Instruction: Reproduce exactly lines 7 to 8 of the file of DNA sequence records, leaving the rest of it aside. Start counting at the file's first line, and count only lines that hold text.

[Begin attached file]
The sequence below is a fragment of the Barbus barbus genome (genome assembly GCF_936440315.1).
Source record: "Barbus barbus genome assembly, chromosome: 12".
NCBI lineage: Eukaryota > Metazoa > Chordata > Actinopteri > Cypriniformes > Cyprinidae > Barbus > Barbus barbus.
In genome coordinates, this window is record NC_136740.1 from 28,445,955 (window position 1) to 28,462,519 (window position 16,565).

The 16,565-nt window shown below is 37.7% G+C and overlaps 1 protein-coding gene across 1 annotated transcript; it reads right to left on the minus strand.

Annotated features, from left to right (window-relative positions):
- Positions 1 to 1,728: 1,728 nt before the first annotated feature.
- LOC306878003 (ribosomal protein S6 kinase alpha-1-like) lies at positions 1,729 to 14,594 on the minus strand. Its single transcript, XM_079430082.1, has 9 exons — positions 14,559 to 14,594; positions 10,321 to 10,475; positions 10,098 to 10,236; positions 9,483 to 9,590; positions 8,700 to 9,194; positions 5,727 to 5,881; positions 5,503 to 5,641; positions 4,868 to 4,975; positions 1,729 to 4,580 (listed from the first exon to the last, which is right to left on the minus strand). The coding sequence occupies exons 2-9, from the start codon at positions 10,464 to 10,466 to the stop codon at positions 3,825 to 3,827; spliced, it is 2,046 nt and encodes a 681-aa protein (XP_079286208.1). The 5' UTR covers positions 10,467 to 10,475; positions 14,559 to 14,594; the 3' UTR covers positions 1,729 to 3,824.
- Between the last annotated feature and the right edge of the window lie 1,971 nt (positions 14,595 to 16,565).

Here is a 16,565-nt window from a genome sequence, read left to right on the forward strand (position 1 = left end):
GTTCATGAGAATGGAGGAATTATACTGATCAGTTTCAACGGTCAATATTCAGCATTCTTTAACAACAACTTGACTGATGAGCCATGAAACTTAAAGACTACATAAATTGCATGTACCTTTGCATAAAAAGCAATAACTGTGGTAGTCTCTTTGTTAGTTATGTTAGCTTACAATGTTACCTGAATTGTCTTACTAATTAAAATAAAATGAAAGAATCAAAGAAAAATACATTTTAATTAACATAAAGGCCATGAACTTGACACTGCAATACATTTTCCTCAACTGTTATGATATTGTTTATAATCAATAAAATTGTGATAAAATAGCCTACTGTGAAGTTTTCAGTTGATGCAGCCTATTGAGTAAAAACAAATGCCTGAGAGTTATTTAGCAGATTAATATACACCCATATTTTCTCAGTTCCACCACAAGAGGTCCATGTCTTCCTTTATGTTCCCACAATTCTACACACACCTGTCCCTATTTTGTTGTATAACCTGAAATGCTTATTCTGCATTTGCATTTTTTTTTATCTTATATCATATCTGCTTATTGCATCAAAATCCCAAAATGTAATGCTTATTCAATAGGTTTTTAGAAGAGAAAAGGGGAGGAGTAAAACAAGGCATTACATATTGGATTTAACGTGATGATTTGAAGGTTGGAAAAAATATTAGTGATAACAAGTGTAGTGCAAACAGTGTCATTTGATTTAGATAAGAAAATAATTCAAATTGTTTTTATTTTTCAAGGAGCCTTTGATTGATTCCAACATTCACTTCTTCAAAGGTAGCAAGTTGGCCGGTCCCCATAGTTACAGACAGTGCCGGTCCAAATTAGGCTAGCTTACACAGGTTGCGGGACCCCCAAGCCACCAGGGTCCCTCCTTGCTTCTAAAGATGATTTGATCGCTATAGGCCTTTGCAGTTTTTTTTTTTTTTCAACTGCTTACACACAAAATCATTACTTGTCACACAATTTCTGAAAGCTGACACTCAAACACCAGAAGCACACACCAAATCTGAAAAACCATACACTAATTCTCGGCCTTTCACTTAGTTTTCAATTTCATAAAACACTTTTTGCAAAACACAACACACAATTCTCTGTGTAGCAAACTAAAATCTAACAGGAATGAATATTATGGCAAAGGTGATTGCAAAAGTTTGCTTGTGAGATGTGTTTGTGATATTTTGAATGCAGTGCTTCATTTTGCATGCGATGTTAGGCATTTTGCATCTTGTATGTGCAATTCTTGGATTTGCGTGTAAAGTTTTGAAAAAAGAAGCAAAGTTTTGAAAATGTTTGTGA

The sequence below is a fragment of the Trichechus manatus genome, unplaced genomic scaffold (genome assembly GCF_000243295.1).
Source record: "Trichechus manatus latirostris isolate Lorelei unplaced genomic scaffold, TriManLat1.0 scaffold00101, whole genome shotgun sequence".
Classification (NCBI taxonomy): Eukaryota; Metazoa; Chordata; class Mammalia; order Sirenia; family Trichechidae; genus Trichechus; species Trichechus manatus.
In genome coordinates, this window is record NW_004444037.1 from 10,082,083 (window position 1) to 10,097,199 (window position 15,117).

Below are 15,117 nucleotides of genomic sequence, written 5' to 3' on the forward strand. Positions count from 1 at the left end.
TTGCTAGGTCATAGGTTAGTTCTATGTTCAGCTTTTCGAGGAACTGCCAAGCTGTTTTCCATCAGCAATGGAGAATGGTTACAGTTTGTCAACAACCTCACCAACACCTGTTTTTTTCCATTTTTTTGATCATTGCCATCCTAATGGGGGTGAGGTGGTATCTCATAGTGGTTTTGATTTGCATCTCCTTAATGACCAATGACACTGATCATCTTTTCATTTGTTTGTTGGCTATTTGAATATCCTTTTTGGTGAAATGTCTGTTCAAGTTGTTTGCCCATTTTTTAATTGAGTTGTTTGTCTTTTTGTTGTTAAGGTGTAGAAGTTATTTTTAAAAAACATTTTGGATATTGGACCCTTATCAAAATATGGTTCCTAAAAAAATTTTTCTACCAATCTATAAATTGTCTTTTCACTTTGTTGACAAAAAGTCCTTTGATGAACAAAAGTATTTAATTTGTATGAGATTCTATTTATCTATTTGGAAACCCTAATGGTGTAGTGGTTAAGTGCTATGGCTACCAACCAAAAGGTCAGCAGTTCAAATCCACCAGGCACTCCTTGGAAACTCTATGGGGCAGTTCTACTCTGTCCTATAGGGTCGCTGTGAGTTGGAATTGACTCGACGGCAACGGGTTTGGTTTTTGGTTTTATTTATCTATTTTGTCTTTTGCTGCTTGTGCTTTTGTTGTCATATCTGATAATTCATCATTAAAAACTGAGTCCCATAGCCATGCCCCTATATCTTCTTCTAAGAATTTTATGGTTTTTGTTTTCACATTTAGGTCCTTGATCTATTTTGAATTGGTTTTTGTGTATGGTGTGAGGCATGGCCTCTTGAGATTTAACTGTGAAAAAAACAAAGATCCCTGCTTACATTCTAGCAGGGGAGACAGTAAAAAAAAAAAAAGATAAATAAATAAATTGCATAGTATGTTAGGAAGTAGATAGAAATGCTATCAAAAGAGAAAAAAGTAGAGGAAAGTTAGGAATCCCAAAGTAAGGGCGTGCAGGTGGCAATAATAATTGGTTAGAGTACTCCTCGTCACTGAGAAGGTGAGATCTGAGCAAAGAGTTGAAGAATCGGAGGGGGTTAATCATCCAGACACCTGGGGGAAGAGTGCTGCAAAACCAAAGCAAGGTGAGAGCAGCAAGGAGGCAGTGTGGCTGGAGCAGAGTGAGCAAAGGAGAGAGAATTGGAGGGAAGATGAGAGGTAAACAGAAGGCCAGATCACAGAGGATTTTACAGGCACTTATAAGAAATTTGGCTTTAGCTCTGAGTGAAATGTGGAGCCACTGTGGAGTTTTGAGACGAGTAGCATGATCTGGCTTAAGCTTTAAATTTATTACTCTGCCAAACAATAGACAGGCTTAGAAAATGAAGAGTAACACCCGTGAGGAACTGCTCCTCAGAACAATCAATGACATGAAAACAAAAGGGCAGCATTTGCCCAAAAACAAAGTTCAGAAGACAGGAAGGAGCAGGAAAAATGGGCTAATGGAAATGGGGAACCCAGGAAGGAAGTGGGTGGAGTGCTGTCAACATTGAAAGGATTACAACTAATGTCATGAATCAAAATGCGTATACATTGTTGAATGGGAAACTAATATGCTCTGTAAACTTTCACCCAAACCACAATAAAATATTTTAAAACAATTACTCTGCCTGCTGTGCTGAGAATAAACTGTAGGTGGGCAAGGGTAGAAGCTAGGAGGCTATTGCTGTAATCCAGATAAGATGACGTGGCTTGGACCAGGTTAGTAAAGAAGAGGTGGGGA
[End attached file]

- Positions 1 to 1,728: 1,728 nt before the first annotated feature.
- LOC306878003 (ribosomal protein S6 kinase alpha-1-like) lies at positions 1,729 to 14,594 on the minus strand. Its single transcript, XM_079430082.1, has 9 exons — positions 14,559 to 14,594; positions 10,321 to 10,475; positions 10,098 to 10,236; positions 9,483 to 9,590; positions 8,700 to 9,194; positions 5,727 to 5,881; positions 5,503 to 5,641; positions 4,868 to 4,975; positions 1,729 to 4,580 (listed from the first exon to the last, which is right to left on the minus strand). The coding sequence occupies exons 2-9, from the start codon at positions 10,464 to 10,466 to the stop codon at positions 3,825 to 3,827; spliced, it is 2,046 nt and encodes a 681-aa protein (XP_079286208.1). The 5' UTR covers positions 10,467 to 10,475; positions 14,559 to 14,594; the 3' UTR covers positions 1,729 to 3,824.